Barbara Brizuela was named new dean of academic affairs for the School of Arts and Sciences.

Education professor Brizuela becomes dean of academic affairs

Associate Professor of Education Barbara Brizuela (G ’96) was named dean of academic affairs for the School of Arts and Sciences, assuming James Glaser’s former role after he was appointed interim dean of Arts and Sciences on June 1. Brizuela, a former chair of the Department of Education, began her new position on July 15.

Alongside the other Dean of Academic Affairs for Arts and Sciences Nancy Bauer, Brizuela sits at the helm of department chairs and program directors in Arts and Sciences. Just as associate deans serve as administrative mentors to students, deans of academic affairs support faculty research and teaching.

“I think one thing I did not realize as chair, perhaps because no one told me, was just how available the deans are to answer questions, help out, meet [and] really be available,” Brizuela said. “You’re hesitant to bother the deans because you know how busy they are, but we’ll drop things in a second and attend to any urgent things that come up.”

The administrative reshuffle began in March when former Dean of Arts and Sciences Joanne Berger-Sweeney was named as the new president of Trinity College in Hartford, Conn., after serving as dean since 2010. A search began this semester to find her permanent replacement.

Meanwhile, Brizuela and Bauer report to Glaser. Both he and Bauer, who started her role in 2012, made vertical transitions within Arts and Sciences, originally coming from the Department of Political Science and the Department of Philosophy, respectively.

Brizuela, on the other hand, came from the Department of Education, which is predominantly geared toward graduate students, according to Glaser.

“In this way, she adds something different to the leadership of the school,” Glaser told the Daily in an email. “As a longtime student of effective pedagogy, Dean Brizuela has much to offer the departments and faculty she will be working with.”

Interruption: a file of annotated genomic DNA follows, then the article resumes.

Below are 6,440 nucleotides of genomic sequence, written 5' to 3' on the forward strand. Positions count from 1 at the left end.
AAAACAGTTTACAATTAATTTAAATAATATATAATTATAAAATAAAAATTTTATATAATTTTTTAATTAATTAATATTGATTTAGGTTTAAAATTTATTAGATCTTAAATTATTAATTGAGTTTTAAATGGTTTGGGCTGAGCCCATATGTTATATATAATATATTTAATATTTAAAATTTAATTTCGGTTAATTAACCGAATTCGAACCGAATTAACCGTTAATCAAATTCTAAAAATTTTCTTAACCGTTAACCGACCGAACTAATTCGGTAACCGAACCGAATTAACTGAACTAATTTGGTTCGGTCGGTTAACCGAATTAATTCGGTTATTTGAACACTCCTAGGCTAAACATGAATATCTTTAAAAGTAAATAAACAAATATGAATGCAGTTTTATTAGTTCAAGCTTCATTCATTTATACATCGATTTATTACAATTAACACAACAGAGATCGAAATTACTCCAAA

While serving as dean, Brizuela said she will remain an associate professor in the Department of Education. She will also teach two courses this semester, work on three National Science Foundation research projects and mentor six PhD students.

Although her previous education research has focused on students younger than the university level, Brizuela said her studies regarding early childhood and elementary classroom models translate into tools applicable for Tufts. She said she recognizes the importance of “designing a learning environment where you are building on students’ ideas.” Brizuela explained that this goal often requires going beyond simply lecturing students.

“Research shows that just telling students something isn’t going to necessarily lead to learning,” Brizuela said. “Sometimes lectures can be really effective. I just think lectures aren’t always effective, and you need to use them as a tool only when you think they are.”

Brizuela said that she will not, however, instruct teachers how to teach. She does not have plans to revamp the common lecture model at Tufts, but she said she would instead support faculty interested in exploring alternative classroom models.

“It’s more about supporting faculty who want to explore other things,” Brizuela said. “That, I think, is the purview of my role. If a faculty member wants to engage in this kind of development, I want to be supportive of that, as opposed to a top-down approach, which I think would be not wise.”

One of Brizuela’s new responsibilities as dean, making hiring decisions, will be familiar to her, as she has participated in hiring decisions in the past. According to David Hammer, the chair of the Department of Education, Brizuela already has experience in this area, having hired him four years ago.

Hammer said it is Brizuela’s wisdom of thinking about the school on a larger scale” that sets her apart from others.

“Barbara has this wonderful calm wisdom that will make her a great dean and I think made her a great chair,” Hammer said. “She’s a tough act to follow. She gets things done, but with a calm surety to her that kind of rubs off.”


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